Can we be really clear on who is bankrolling the “No on C” campaign?
The “No on C” flier that was delivered to thousands of households through-out Napa County a few days ago was paid for by “No on Measure C, Coalition for Sustainable Agriculture – FPPC I.D. #1401241.” It is listed as a “Campaign Finance Committee” on the CA Secretary of State’s website. There are no names listed in association with the committee, but there is a phone number: (707) 258-8668. This is the phone number of Michelle Benvenuto and the Wine Growers of Napa County.
That’s not really much of a surprise. But what is interesting is that after digging a little more, I found the actual mission statement (https://www.guidestar.org/profile/68-0398209) of the Wine Growers of Napa County, as filed with the IRS when it received its tax exempt status in 1998:
“A nonprofit association whose principal mission is to promote and preserve sustainable agriculture as the highest and best use of the natural resources of Napa County in tandem with the protection of wineries and their ability to produce and market wine. “
Please note the last part: “the protection of wineries and their ability to produce and market wine,” because that part of their mission statement is often left off of any more recent descriptions of the organization.
This is the description of the organization as listed on their IRS on Form 990 in 2014, 2015, and 2016 (all public records): “To promote and defend grape growing and wine making as commercial enterprises in Napa County.”
That’s pretty specific.
There is no website for the Wine Growers of Napa County, though they belong to both the Napa and St. Helena Chambers of Commerce. However, you can read much more about this organization in James Conaway’s book, “The Far Side of Eden, New Money, Old Land, and the Battle for Napa Valley.” Here is a short excerpt from page 183: “Consider the state of the valley, advise, bankroll, and wield a big stick, that would be the role of the new Wine Growers of Napa County …”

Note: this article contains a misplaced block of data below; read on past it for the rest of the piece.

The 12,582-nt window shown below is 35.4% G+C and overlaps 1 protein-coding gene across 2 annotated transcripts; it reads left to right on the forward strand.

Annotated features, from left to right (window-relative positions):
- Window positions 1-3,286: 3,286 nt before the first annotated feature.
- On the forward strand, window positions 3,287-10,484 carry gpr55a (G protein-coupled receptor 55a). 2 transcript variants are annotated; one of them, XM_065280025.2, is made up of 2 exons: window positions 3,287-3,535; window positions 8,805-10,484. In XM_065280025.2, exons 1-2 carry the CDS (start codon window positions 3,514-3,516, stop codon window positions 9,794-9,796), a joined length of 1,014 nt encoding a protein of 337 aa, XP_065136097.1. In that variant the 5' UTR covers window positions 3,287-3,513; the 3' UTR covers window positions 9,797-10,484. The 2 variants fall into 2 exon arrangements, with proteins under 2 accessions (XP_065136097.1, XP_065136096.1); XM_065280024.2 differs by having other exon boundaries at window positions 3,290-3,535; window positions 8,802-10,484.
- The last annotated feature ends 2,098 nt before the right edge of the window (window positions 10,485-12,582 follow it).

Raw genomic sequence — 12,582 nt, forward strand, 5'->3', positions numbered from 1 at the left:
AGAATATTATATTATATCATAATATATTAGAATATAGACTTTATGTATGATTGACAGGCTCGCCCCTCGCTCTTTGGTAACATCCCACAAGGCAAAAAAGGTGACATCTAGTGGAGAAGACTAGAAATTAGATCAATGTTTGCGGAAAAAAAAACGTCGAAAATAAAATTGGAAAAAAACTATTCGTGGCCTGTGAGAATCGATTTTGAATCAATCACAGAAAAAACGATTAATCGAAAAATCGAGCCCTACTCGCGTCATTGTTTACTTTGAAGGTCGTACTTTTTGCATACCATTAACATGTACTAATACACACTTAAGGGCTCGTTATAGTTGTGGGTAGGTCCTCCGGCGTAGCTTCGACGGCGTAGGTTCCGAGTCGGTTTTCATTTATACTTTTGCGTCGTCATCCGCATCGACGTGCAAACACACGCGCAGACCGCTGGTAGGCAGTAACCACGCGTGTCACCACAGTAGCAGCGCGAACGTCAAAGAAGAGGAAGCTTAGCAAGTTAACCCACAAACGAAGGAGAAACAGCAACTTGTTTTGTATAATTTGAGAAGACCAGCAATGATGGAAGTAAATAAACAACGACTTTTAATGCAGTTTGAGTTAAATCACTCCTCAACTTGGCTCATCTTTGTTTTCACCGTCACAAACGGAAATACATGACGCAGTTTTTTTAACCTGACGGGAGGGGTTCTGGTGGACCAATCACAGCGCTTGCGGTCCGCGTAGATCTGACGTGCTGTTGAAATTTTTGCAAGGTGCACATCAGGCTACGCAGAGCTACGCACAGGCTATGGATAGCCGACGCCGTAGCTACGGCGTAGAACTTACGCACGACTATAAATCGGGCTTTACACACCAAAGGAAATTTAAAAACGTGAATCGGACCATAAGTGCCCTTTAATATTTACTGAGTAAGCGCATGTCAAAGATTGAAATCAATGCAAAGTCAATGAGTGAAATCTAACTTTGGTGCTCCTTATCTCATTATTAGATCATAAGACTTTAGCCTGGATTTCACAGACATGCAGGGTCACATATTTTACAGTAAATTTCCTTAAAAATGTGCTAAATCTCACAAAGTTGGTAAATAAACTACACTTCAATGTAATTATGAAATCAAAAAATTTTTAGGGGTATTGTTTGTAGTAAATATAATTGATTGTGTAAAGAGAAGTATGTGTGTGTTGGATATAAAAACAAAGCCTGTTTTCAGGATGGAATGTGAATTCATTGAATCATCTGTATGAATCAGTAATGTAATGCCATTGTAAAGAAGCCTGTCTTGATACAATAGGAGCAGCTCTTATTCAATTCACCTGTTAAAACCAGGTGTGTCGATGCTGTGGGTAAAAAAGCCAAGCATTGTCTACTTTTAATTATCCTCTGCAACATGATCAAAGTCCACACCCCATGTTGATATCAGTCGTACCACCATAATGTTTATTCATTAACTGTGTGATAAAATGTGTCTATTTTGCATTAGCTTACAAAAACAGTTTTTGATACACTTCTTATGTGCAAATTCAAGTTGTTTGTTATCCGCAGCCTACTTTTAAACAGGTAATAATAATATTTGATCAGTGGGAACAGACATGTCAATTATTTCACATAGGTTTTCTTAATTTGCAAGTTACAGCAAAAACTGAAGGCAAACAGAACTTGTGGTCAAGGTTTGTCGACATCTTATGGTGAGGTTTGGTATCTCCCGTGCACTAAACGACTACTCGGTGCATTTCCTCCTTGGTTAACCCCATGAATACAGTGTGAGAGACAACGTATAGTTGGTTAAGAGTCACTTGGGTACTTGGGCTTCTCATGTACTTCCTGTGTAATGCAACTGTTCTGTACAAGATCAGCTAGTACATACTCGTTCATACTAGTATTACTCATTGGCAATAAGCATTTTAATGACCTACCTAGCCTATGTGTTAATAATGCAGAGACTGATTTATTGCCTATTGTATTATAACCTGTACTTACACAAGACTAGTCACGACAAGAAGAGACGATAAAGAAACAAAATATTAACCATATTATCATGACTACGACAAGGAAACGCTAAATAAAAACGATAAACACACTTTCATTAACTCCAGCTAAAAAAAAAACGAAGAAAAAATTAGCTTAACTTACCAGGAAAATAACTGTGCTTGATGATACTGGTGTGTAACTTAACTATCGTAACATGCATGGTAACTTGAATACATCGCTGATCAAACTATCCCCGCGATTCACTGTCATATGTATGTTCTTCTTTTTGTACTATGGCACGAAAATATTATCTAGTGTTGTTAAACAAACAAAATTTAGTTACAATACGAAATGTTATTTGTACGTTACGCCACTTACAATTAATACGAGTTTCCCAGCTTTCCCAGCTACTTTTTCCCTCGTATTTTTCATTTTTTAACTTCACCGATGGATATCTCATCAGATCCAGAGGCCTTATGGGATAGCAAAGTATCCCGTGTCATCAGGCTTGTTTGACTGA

If you dig a little more through public records you can find this: the president of the Wine Growers of Napa County as of December, 2016 was Chris Indelicato, who is also the president and CEO of Delicato Family Vineyards, which, according to an article that appeared in Napa Valley Register, June 15, 2017 (“Delicato’s growing presence in the wine industry—and Napa Valley”) is the seventh largest wine company in America and the second largest wine company that has headquarters in Napa.
Other “officers, trustees, and key employees” in the public record of Wine Growers of Napa Valley include Michelle Benvenuto, Dave Pina, Tony Leblanc, Rob Mondavi, Mike Reynolds, and Carolyn Wasem.
The most troubling thing about all of this is how much money the No on C coalition (whose phone number, remember, is shared by the Wine Growers of Napa County) is spending to defeat Measure C and how many dirty political tricks they are playing to try to convince the voters that Measure C, if passed, will do the very things most residents in Napa County are worried about most: increase traffic and the number of tasting rooms and event centers, especially when you consider that the original mission statement of the Wine Growers of Napa County is “to protect wineries and their ability to produce and market wine.”
Do you really believe that the Wine Growers of Napa County will still be telling the voters that more event centers will lead to more traffic after this election? Or do you think, as I do, that they’re doing their best to confuse and mislead you into voting against your best interest?
Based on my research, the No on C effort appears to be bank-rolled by some very big money and big winery interests who have hired professional political operatives that are pulling out every dirty trick in the book, including push polls (from a 707 number based in Oakland), a failed attempt to deceive the voters at the tax-payers' expense, misleading billboards, and the very flawed and misleading mailers that went out last week. They are, just as James Conaway wrote, wielding a very “big stick,” in this case, money, influence, and intimidation.
Do you really trust them to tell you how to vote?
Do you really think they have your best interests at heart?
If you want to do a little digging on your own, ask your mayor or supervisor if they accepted any campaign contributions from the Wine Growers of Napa Valley.
Follow the money.
Please, don’t be fooled or confused by the dirty tricks. Vote Yes on Measure C. It’s about protecting the watershed for the benefit of everyone that lives in Napa County.
Elaine de Man